Key Safeguarding Contacts should ensure their regular attendance at safeguarding meetings in order to discuss cases and ensure that a consistent approach to safeguarding issues is maintained across the Union.
The University of Sussex Students’ Union understands confidentiality to mean that no identifying sensitive personal information disclosed to a representative of the Union by any student engaging in Union activities, societies and events and/or using Union services shall be given directly or indirectly to any organisation or individual external to the Union, without that students' expressed consent to disclose such information.
We recognise that occasions may arise where representatives of the Union feel they need to breach confidentiality. An example of such an occasion would be if we felt there was a serious risk of harm, either to the student or to others, such as outlined in the safeguarding policy.
Where a representative of the Union feels that confidentiality should be breached the following steps must be taken:
If there is imminent risk
Where a representative of the Union feels that there is an immediate danger of harm, either to a student themself or to others, they should use the appropriate emergency contact (873333 if the person they are concerned about is on campus, 999 if the person they are concerned about is off campus), and then immediately contact a Key Safeguarding Contact. The Key Safeguarding Contact will follow the procedure in 2-4 below but will do so retrospectively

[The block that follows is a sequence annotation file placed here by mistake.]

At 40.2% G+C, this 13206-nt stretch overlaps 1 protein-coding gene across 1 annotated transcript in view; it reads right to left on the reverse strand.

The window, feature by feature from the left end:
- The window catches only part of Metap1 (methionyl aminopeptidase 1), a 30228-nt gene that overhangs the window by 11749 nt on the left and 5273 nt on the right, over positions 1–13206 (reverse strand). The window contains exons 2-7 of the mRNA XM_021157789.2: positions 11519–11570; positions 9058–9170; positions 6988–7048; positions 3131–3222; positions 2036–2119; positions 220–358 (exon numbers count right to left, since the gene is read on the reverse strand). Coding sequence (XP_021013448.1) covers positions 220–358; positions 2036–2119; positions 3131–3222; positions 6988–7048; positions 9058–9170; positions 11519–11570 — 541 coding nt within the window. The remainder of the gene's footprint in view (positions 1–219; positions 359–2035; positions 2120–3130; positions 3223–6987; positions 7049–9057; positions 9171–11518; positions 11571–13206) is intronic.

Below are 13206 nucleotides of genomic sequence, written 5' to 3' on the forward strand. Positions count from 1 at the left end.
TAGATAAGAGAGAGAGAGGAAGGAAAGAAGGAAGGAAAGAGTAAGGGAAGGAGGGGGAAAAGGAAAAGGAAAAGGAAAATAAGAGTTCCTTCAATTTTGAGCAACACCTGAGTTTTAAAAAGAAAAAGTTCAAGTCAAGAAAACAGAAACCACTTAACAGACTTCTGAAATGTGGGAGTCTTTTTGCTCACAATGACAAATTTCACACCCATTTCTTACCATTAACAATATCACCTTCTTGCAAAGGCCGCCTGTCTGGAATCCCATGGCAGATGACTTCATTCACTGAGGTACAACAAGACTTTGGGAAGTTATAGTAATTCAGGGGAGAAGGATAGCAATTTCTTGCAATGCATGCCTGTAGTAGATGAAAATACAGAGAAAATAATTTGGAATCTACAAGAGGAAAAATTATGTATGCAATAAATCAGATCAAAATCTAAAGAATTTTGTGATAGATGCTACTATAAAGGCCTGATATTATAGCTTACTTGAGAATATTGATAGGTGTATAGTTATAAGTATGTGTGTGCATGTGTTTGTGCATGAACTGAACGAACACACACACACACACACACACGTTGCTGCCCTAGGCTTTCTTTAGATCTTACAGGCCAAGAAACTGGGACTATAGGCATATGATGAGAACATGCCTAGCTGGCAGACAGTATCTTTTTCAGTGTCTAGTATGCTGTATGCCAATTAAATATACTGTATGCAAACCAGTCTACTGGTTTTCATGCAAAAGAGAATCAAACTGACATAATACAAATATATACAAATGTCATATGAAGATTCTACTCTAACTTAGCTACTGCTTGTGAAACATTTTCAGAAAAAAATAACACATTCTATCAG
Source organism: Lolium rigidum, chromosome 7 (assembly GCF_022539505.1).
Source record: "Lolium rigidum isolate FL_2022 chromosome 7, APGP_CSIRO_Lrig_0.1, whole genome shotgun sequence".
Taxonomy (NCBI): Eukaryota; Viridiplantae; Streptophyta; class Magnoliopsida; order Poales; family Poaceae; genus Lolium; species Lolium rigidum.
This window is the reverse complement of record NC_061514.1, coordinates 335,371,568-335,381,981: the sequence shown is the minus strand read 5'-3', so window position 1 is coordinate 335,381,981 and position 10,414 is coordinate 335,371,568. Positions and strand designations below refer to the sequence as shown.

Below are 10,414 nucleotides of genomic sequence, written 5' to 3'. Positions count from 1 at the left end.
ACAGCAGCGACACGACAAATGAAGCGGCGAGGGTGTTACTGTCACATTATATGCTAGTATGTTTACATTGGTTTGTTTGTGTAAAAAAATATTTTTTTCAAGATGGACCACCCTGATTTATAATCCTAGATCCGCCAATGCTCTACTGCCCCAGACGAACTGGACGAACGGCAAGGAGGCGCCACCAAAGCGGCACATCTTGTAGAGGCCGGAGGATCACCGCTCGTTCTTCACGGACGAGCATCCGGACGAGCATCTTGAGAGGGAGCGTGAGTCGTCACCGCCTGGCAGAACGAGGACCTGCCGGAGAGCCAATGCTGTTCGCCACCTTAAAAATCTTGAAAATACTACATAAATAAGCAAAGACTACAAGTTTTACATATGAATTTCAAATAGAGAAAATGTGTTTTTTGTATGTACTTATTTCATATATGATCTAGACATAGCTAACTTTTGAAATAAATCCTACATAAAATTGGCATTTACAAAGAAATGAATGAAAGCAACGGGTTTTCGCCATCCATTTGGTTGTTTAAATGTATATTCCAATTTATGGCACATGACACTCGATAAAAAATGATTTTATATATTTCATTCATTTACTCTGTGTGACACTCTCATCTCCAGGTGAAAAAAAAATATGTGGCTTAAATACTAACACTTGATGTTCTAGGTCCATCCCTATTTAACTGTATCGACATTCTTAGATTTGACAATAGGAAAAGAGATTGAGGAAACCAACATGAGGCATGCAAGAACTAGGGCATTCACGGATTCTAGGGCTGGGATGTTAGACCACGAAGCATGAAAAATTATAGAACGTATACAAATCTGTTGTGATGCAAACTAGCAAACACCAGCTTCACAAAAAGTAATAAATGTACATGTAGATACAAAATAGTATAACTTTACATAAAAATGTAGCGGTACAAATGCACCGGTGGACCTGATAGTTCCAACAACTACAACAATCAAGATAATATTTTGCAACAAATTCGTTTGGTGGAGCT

If there is no imminent risk
2. The representative should raise the matter immediately with a Key Safeguarding Contact and discuss with them why they feel confidentiality should be breached. The Key Safeguarding Contact should take written notes of this discussion
3. The Key Safeguarding Contact is responsible for making a decision on whether confidentiality should be breached in the circumstances and should take a written note of this decision
4. If the Key Safeguarding Contact decides that confidentiality is to be breached then they should take the following steps:
4.1 The Key Safeguarding Contact should contact either the Chief Executive of the Students’ Union or one of the heads of department and brief them on the full facts of the case and their decision to breach confidentiality. The Chief Executive or department head can override this decision if they do not feel that the circumstances of the case warrant breaching a student’s confidentiality. Both the key safeguarding contact and the Chief Executive or department head should take written notes of the discussion and decision